Public opinion favors revised sentencing policies when "reform" advocates entice public opinion to support their cause. This has been the case most dramatically in gubernatorial campaigns, which have uniformly exploited the fear of crime (Davey). In 1994, the New York Times pointed out that "the governors were so united in seizing on crime that some tossed off the same applause lines." The governor of Mississippi, for example, said that "I will fight with every breath in my body to see that the criminals we take off the streets serve their time. And if that means that we have to build a bigger jail house, then hand me a shovel, stand back, and we'll get it built" (1994). Some governors advocated the return of chain gangs, which for a time made the United States a laughing stock abroad, and caused howls of outrage in the corrections profession.

Politicians have consistently undersold the fact—which has been repeatedly documented by studies of opinion in depth—that citizens approve of rehabilitation and have faith in its effectiveness (Toch). This public opinion is primarily targeted at the nonviolent offenders whose influx has been responsible for prison congestion. The diversion of such offenders from prison and the expansion of substance abuse programs and of educational offerings have thus been congruent with public opinion.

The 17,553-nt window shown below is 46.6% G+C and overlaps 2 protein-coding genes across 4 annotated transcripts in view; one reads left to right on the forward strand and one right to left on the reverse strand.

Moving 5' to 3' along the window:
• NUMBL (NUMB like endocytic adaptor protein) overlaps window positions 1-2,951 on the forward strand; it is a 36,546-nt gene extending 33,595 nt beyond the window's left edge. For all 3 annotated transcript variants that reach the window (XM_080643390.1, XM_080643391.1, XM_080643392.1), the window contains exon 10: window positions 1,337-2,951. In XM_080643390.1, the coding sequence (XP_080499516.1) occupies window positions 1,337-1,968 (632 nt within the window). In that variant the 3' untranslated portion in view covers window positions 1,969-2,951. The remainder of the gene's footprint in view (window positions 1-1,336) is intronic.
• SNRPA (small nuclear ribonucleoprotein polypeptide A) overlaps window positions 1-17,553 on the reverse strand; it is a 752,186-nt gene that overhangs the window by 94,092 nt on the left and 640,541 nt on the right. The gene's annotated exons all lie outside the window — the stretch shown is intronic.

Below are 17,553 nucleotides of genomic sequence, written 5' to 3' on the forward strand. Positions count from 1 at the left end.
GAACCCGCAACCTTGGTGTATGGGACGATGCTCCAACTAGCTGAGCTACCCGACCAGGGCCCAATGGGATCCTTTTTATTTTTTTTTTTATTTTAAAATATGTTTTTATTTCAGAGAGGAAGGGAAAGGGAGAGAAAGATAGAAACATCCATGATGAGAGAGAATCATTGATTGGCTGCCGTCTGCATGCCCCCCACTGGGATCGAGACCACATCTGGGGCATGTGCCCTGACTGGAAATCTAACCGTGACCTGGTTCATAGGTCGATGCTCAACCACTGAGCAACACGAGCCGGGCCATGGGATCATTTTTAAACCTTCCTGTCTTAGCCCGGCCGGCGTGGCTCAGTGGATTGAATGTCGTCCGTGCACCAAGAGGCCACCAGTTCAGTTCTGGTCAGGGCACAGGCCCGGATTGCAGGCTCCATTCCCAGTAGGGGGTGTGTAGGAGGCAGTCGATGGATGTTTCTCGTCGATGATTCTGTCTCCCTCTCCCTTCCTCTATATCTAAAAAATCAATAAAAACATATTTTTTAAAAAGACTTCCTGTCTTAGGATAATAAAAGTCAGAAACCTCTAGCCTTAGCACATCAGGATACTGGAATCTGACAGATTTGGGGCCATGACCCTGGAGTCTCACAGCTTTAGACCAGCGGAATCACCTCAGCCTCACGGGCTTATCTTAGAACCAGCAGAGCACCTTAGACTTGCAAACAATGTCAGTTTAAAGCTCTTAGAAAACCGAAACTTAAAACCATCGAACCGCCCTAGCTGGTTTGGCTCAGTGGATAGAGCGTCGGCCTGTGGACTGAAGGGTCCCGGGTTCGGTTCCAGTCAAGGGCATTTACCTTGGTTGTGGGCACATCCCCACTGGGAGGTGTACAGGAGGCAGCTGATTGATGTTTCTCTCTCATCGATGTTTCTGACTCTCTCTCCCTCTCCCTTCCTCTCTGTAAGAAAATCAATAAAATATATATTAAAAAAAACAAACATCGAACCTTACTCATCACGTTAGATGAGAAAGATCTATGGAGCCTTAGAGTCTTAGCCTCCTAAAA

The moderate stance of the public has contributed to the proliferation of proposals for attenuating "get tough" provisions that are now on the books. But since there is also a fear among politicians of being cast as "soft on crime," it is impossible to predict how many ameliorative counterreforms will end up being enacted. And if one cannot predict the reform of sentencing reforms, one cannot extrapolate the effects of legislation on the prison population, and on programming in prisons.

The sentence-expanding trend may not have run its course, and "get tough" provisions can conflict with rehabilitative goals. In New York, for example, parole officers are now charged with case-managing substance abusers, while legislation is simultaneously pending to abolish parole for felons. The outcome of political battles that are still in progress will determine the probable future of prison systems.

Society has not resolved the question of the proper use of the criminal justice system, including prisons, in dealing with drug offenders. While decriminalization is not a likely option in the United States, a de-escalation of the war on drugs could occur, with greater emphasis on prevention programs. General Barry McCaffrey, who directed President Clinton's drug control policy, made this very point in a speech about sentencing policies—policies that he said "have caused thousands of low-level and first-time offenders to be incarcerated at high cost for long sentences that are disproportionate to their crimes." The general concluded: